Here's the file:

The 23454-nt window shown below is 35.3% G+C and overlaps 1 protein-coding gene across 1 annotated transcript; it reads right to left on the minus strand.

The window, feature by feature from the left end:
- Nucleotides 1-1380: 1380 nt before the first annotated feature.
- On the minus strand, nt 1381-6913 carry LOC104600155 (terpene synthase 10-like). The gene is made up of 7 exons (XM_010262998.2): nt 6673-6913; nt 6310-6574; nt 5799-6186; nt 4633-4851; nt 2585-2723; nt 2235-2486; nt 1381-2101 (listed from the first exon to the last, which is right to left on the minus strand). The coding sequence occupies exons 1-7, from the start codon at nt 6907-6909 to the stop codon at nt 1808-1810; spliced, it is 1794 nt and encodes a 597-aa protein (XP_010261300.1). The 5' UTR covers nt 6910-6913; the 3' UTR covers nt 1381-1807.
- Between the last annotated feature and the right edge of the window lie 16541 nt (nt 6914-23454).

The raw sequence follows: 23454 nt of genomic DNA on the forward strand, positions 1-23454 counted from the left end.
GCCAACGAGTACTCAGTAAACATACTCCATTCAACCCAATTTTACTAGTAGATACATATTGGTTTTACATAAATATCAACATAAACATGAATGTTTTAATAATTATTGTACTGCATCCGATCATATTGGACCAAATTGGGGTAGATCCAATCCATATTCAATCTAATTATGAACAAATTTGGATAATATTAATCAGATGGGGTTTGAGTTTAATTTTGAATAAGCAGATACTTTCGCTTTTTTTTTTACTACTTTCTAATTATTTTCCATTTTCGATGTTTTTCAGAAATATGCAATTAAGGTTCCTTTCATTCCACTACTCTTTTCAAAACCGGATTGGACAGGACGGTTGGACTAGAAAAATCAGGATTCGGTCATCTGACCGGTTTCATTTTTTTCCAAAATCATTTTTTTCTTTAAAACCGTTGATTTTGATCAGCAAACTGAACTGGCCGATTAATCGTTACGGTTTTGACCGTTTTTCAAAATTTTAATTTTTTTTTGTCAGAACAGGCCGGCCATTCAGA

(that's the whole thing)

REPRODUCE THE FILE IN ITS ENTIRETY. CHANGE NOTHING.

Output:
The 23454-nt window shown below is 35.3% G+C and overlaps 1 protein-coding gene across 1 annotated transcript; it reads right to left on the minus strand.

The window, feature by feature from the left end:
- Nucleotides 1-1380: 1380 nt before the first annotated feature.
- On the minus strand, nt 1381-6913 carry LOC104600155 (terpene synthase 10-like). The gene is made up of 7 exons (XM_010262998.2): nt 6673-6913; nt 6310-6574; nt 5799-6186; nt 4633-4851; nt 2585-2723; nt 2235-2486; nt 1381-2101 (listed from the first exon to the last, which is right to left on the minus strand). The coding sequence occupies exons 1-7, from the start codon at nt 6907-6909 to the stop codon at nt 1808-1810; spliced, it is 1794 nt and encodes a 597-aa protein (XP_010261300.1). The 5' UTR covers nt 6910-6913; the 3' UTR covers nt 1381-1807.
- Between the last annotated feature and the right edge of the window lie 16541 nt (nt 6914-23454).

The raw sequence follows: 23454 nt of genomic DNA on the forward strand, positions 1-23454 counted from the left end.
GCCAACGAGTACTCAGTAAACATACTCCATTCAACCCAATTTTACTAGTAGATACATATTGGTTTTACATAAATATCAACATAAACATGAATGTTTTAATAATTATTGTACTGCATCCGATCATATTGGACCAAATTGGGGTAGATCCAATCCATATTCAATCTAATTATGAACAAATTTGGATAATATTAATCAGATGGGGTTTGAGTTTAATTTTGAATAAGCAGATACTTTCGCTTTTTTTTTTACTACTTTCTAATTATTTTCCATTTTCGATGTTTTTCAGAAATATGCAATTAAGGTTCCTTTCATTCCACTACTCTTTTCAAAACCGGATTGGACAGGACGGTTGGACTAGAAAAATCAGGATTCGGTCATCTGACCGGTTTCATTTTTTTCCAAAATCATTTTTTTCTTTAAAACCGTTGATTTTGATCAGCAAACTGAACTGGCCGATTAATCGTTACGGTTTTGACCGTTTTTCAAAATTTTAATTTTTTTTTGTCAGAACAGGCCGGCCATTCAGA